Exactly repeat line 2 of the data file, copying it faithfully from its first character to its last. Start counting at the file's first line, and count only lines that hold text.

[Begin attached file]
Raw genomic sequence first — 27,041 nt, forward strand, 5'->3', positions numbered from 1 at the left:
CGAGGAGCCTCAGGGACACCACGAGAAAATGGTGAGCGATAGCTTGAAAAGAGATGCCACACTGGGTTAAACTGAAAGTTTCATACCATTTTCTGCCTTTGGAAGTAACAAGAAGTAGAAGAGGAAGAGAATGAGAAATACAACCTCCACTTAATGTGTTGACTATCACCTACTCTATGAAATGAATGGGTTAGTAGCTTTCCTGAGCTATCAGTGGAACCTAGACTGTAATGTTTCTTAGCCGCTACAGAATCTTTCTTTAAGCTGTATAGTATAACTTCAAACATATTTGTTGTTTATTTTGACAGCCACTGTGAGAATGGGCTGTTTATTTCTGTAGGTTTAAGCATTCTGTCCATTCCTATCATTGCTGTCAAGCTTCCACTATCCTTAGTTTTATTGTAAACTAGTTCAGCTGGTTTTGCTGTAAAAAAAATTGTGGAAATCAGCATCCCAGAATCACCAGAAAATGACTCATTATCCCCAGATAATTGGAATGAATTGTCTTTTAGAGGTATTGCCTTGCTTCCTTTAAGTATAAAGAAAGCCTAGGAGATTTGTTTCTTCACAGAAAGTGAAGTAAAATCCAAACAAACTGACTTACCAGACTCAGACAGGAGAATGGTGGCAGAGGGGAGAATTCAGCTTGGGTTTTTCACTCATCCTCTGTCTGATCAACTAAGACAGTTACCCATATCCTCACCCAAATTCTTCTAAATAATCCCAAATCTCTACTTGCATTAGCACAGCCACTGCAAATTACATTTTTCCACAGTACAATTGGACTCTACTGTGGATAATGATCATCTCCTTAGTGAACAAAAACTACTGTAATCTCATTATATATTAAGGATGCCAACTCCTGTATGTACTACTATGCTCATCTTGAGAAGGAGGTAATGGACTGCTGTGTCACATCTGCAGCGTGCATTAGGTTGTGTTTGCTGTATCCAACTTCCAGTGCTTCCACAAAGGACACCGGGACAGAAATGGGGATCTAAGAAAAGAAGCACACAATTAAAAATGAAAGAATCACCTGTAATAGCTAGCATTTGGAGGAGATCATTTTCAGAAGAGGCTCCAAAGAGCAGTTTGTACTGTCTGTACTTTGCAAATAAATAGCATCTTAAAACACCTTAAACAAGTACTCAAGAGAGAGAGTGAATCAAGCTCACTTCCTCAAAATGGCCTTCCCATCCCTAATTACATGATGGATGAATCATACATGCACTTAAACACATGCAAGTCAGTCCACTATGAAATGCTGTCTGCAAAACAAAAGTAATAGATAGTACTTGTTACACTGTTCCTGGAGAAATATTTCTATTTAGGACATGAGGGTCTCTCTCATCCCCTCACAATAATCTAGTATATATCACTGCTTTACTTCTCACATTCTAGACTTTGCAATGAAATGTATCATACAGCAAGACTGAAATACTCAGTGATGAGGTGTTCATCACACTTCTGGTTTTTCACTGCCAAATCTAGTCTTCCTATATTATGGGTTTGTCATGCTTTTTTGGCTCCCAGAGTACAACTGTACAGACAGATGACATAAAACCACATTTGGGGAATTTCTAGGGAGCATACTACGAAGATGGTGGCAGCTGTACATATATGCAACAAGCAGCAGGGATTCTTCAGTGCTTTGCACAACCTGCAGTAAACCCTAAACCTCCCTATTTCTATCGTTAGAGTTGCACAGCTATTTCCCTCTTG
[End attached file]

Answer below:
CGAGGAGCCTCAGGGACACCACGAGAAAATGGTGAGCGATAGCTTGAAAAGAGATGCCACACTGGGTTAAACTGAAAGTTTCATACCATTTTCTGCCTTTGGAAGTAACAAGAAGTAGAAGAGGAAGAGAATGAGAAATACAACCTCCACTTAATGTGTTGACTATCACCTACTCTATGAAATGAATGGGTTAGTAGCTTTCCTGAGCTATCAGTGGAACCTAGACTGTAATGTTTCTTAGCCGCTACAGAATCTTTCTTTAAGCTGTATAGTATAACTTCAAACATATTTGTTGTTTATTTTGACAGCCACTGTGAGAATGGGCTGTTTATTTCTGTAGGTTTAAGCATTCTGTCCATTCCTATCATTGCTGTCAAGCTTCCACTATCCTTAGTTTTATTGTAAACTAGTTCAGCTGGTTTTGCTGTAAAAAAAATTGTGGAAATCAGCATCCCAGAATCACCAGAAAATGACTCATTATCCCCAGATAATTGGAATGAATTGTCTTTTAGAGGTATTGCCTTGCTTCCTTTAAGTATAAAGAAAGCCTAGGAGATTTGTTTCTTCACAGAAAGTGAAGTAAAATCCAAACAAACTGACTTACCAGACTCAGACAGGAGAATGGTGGCAGAGGGGAGAATTCAGCTTGGGTTTTTCACTCATCCTCTGTCTGATCAACTAAGACAGTTACCCATATCCTCACCCAAATTCTTCTAAATAATCCCAAATCTCTACTTGCATTAGCACAGCCACTGCAAATTACATTTTTCCACAGTACAATTGGACTCTACTGTGGATAATGATCATCTCCTTAGTGAACAAAAACTACTGTAATCTCATTATATATTAAGGATGCCAACTCCTGTATGTACTACTATGCTCATCTTGAGAAGGAGGTAATGGACTGCTGTGTCACATCTGCAGCGTGCATTAGGTTGTGTTTGCTGTATCCAACTTCCAGTGCTTCCACAAAGGACACCGGGACAGAAATGGGGATCTAAGAAAAGAAGCACACAATTAAAAATGAAAGAATCACCTGTAATAGCTAGCATTTGGAGGAGATCATTTTCAGAAGAGGCTCCAAAGAGCAGTTTGTACTGTCTGTACTTTGCAAATAAATAGCATCTTAAAACACCTTAAACAAGTACTCAAGAGAGAGAGTGAATCAAGCTCACTTCCTCAAAATGGCCTTCCCATCCCTAATTACATGATGGATGAATCATACATGCACTTAAACACATGCAAGTCAGTCCACTATGAAATGCTGTCTGCAAAACAAAAGTAATAGATAGTACTTGTTACACTGTTCCTGGAGAAATATTTCTATTTAGGACATGAGGGTCTCTCTCATCCCCTCACAATAATCTAGTATATATCACTGCTTTACTTCTCACATTCTAGACTTTGCAATGAAATGTATCATACAGCAAGACTGAAATACTCAGTGATGAGGTGTTCATCACACTTCTGGTTTTTCACTGCCAAATCTAGTCTTCCTATATTATGGGTTTGTCATGCTTTTTTGGCTCCCAGAGTACAACTGTACAGACAGATGACATAAAACCACATTTGGGGAATTTCTAGGGAGCATACTACGAAGATGGTGGCAGCTGTACATATATGCAACAAGCAGCAGGGATTCTTCAGTGCTTTGCACAACCTGCAGTAAACCCTAAACCTCCCTATTTCTATCGTTAGAGTTGCACAGCTATTTCCCTCTTG